Focusing on employees‘ personal brands – a worthy investment or a risk to lose talents?

Writing about trends for the next year in specific industries seems natural at the end of the year. But when it comes to personal branding, the main principles remain the same – understand your audience, refine your goals, channels, and content, and consistently stick to the plan. We could speak about the trends in the context of channels and content forms, but that is very individual. Thus, I will only discuss one trend related to the personal brand. While it isn’t new, it will surely grab the attention of many organizations in the coming year. Building employer branding through employees’ personal brands – what’s new in this context?

Employees create the image, too

Today, more and more people make their purchasing decisions based on the impressions they make online. Often, a pretty packaging or exceptional ingredients are not enough – stories about the inspiration behind the product, people who are focusing their efforts on making the product unique can become the main reason to buy.However, people aren’t only interesting when they are deciding whether to buy a product or a service. They become even more interesting when we are choosing our employer. “Who will be my team manager?”, “What kind of persons will I need to work with?”, “What is the organization’s culture?” – these are only a few of the questions arising for a potential employer who is about to decide about a new job. Even though some of this information is available on the company’s website or social media accounts, it is the employees who convey it in a much more authentic way. It is they who create the organization’s image. And even though many organizations have realized that it is worth investing in employee communication courses, some still worry that it might encourage a bigger employee turnover.

What if they leave?

Organizations who are still doubting about encouraging their employee communication usually have one and the same reason for it – they are scared that they will lose talents as, once they start communicating more, other companies will headhunt them. Surely, there is the risk that employees, once they get better at communicating on social media, will be able to showcase their personal abilities as well as reveal the organization’s culture, thus making them more noticeable. However, this risk exists without active communication, too – given the current wars for professionals, headhunting extends well beyond the “LinkedIn” fields. Some companies would even use “Tinder” and similar social networks for that. Yet, it’s important to understand one thing – if the employee is already willing to leave her current job, she will do it irrespective of how active she is on social media.

Single-time training might not be enough

Even though the tendency for employee advocacy has been around for more than a year, it is likely that, in the next year, more and more organizations will be investing in long-term initiatives rather than just single-time training. Even though the latter are useful for providing the basic knowledge of representing your employee online and motivating employees, proper skills need consistent development.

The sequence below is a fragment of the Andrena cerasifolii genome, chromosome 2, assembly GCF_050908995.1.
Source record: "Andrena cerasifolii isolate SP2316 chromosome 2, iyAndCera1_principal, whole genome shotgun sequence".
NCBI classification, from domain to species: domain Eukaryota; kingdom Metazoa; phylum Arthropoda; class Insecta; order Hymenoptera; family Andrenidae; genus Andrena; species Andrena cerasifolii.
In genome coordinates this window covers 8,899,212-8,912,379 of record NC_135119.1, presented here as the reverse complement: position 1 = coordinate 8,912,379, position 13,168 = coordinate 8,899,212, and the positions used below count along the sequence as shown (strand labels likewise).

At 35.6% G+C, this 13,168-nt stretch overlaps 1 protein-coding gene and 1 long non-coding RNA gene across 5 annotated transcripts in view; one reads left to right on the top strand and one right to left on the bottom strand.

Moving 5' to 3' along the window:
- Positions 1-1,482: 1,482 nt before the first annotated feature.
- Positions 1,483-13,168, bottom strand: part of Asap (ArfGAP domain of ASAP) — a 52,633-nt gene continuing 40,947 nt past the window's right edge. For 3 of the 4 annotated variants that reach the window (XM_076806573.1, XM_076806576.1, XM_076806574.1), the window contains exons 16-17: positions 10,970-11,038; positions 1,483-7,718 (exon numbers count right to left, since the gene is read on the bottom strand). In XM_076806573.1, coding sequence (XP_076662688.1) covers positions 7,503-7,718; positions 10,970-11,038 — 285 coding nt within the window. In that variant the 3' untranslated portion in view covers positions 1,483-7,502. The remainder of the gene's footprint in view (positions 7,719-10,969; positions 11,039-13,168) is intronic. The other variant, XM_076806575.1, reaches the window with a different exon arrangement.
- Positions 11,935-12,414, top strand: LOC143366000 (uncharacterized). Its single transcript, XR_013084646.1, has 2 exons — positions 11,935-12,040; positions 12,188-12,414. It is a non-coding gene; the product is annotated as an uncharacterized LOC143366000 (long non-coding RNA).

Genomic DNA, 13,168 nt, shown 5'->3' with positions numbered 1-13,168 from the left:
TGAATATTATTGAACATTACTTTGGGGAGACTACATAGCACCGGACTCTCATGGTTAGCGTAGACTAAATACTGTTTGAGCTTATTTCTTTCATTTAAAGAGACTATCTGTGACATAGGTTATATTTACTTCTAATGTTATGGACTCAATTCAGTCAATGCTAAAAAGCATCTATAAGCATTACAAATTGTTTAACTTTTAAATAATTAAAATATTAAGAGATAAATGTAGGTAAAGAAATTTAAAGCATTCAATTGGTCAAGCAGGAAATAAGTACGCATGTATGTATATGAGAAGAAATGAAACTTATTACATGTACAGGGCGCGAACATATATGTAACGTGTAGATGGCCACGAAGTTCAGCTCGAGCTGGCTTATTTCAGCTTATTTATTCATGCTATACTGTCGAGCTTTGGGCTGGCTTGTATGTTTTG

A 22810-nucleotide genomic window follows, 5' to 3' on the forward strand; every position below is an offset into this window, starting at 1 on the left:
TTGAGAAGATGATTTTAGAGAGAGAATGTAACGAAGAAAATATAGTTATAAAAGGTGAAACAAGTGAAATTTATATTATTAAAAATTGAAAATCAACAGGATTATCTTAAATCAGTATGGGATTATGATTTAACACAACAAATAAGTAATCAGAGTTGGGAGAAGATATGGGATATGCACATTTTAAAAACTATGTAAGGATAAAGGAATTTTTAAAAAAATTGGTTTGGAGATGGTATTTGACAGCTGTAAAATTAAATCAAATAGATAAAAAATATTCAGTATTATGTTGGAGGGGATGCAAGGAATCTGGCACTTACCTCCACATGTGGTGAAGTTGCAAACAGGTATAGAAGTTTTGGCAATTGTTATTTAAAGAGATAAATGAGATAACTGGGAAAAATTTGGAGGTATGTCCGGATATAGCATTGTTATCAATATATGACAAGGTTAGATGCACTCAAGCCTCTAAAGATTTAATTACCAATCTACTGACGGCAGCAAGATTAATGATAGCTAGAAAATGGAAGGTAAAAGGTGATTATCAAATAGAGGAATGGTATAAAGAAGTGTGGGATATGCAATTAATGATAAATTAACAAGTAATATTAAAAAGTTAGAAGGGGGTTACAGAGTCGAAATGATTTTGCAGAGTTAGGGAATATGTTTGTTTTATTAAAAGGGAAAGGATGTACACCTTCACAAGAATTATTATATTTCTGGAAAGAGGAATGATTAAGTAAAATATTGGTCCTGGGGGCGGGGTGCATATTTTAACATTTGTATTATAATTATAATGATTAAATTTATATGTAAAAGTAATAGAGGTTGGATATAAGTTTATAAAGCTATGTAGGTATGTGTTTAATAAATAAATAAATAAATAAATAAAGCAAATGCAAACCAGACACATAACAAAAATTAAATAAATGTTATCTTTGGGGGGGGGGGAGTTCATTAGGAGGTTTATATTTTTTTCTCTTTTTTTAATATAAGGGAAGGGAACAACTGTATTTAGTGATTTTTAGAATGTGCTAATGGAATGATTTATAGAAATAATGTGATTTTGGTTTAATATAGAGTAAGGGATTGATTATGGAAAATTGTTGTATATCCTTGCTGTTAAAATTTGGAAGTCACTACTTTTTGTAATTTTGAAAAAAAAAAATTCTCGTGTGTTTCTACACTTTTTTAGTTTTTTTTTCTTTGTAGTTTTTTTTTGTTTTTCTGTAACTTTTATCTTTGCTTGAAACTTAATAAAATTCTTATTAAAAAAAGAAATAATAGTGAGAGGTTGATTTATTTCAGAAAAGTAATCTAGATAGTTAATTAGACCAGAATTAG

In certain organizations, it is now common that agencies or internal communication experts create content for certain employees, especially managers. The approach only works if the employee and the copywriter are constantly cooperating. Commonly, such messages show little engagement initially – those who know the person clearly understand that the content is written by someone else because it doesn’t showcase the character, style, and values. Only after some time, when the employee and the content creator get to know each other, such content becomes effective.

However, nothing can truly replace the authentic communication by the employee when she is the one creating content. Of course, there are challenges – with a lack of time and, in some cases, skills, it becomes hard to communicate consistently. However, consistency is key here – the more one does it, the easier it gets, the less time it consumes, and the more satisfaction comes from expressing one’s thoughts and expertise.

That’s why it is likely that training and individual sessions for ambassador employees in the coming year will become especially appealing for strengthening employee advocacy in social media.

Is external communication indispensable?

Some organizations believe that to encourage employees’ active communication on social media, they need internal motivation and external means. A special mention in an internal newsletter or prizes are only a few ways to encourage employees to engage more. Such means can work, but only when employees have an inner wish to speak about the organizations. And to boost that, we need to come back to basics – organizational values, culture, and other internal aspects essential for ensuring employees’ wellbeing.

Creating employer’s image based on employees’ personal branding isn’t a new tendency, but it will surely become even more apparent next year. For those who doubt, here’s a popular dialogue that went viral online:

CFO asks CEO:

– What happens if we invest in developing our people and then they leave us?

CEO replies:

– What happens if we don’t, and they stay?

Employees are the driving force behind every organization, thus investing into their skills to communicate and represent the organization on social media can become a perfect trampoline to a stronger employer brand and increased visibility.

You may find this article in the Lithuanian language here.

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